“Thousands of federal contractor and subcontractors across the country are currently furloughed or being forced to work without pay,” U.S. Sen. Catherine Cortez Masto said in a statement announcing her co-sponsorship of legislation to provide back pay for federal contractors. “Yet, unlike most federal workers, these contractors currently have no guarantee of receiving back pay, meaning this shutdown could do irreparable harm to their families and finances. This legislation will ensure critical support staff including janitorial, food service and security contractors who may face increased financial difficulties are protected from the harm of this senseless shutdown.”
Cortez Masto’s office did not have an estimate of the number of contractors in Nevada hurt by the shutdown.
Throughout the shutdown, Trump repeatedly said he would not reopen the government without money for his long-promised wall at the southern border. Thursday’s defeat of competing proposals from Trump and the Democrats on the Senate floor increased urgency among both parties to reopen agencies while Congress negotiates a final spending bill.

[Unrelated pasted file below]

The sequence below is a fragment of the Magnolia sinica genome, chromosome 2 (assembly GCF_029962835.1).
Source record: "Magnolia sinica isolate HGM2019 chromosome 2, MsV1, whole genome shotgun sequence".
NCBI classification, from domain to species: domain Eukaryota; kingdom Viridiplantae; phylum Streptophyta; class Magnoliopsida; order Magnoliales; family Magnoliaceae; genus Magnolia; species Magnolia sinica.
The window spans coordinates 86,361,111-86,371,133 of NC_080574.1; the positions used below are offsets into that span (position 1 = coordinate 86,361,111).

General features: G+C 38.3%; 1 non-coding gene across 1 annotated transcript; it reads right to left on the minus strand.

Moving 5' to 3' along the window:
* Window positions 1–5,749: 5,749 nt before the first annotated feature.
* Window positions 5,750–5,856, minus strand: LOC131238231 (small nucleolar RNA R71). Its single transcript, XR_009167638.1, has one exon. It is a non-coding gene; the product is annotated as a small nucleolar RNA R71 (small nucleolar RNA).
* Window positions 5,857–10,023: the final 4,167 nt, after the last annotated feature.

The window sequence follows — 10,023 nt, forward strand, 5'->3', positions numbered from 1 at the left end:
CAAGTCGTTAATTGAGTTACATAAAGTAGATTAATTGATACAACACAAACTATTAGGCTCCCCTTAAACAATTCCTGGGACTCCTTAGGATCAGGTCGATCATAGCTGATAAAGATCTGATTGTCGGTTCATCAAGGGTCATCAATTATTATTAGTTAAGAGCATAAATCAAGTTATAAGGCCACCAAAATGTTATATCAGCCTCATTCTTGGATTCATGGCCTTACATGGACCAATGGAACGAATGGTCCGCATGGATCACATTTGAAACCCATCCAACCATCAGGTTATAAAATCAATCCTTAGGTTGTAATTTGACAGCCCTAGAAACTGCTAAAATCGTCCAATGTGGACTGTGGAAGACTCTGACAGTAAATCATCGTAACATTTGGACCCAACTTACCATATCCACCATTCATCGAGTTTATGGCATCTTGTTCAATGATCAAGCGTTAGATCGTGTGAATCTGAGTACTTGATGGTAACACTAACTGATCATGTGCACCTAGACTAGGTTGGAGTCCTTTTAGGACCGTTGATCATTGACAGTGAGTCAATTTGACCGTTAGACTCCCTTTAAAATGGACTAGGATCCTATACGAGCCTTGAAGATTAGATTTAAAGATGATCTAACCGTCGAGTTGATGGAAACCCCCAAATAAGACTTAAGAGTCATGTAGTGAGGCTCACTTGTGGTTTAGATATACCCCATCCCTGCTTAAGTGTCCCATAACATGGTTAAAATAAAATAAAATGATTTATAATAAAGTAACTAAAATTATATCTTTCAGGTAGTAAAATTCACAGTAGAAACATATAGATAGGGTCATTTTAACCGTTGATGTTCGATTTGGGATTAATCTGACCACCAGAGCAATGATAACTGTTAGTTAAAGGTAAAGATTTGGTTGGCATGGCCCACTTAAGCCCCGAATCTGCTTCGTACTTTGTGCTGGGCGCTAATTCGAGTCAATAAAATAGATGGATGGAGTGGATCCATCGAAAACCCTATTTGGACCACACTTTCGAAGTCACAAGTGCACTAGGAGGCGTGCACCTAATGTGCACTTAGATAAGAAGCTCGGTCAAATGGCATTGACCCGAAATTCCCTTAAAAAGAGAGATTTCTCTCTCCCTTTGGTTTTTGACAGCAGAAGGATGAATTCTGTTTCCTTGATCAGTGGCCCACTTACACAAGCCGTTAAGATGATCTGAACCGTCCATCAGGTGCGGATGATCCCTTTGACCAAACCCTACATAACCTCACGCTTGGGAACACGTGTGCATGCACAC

“It took far too long for this senseless Trump tantrum to come to an end,” said U.S. Rep. Dina Titus in a statement. “Over a month ago, Donald Trump said he would be ‘proud’ to shut down the government. Trump’s shutdown forced over 3,500 federal workers in Nevada to miss two paychecks, strained our airports, curtailed food inspections, and made it harder for FBI agents to take criminals off our streets.”
Cortez Masto called for parties to work quickly to repay the federal workers. “Congress must act immediately to end this senseless shutdown and ensure federal workers in Nevada and across the country receive their paychecks as quickly as possible,” said Cortez Masto in a statement.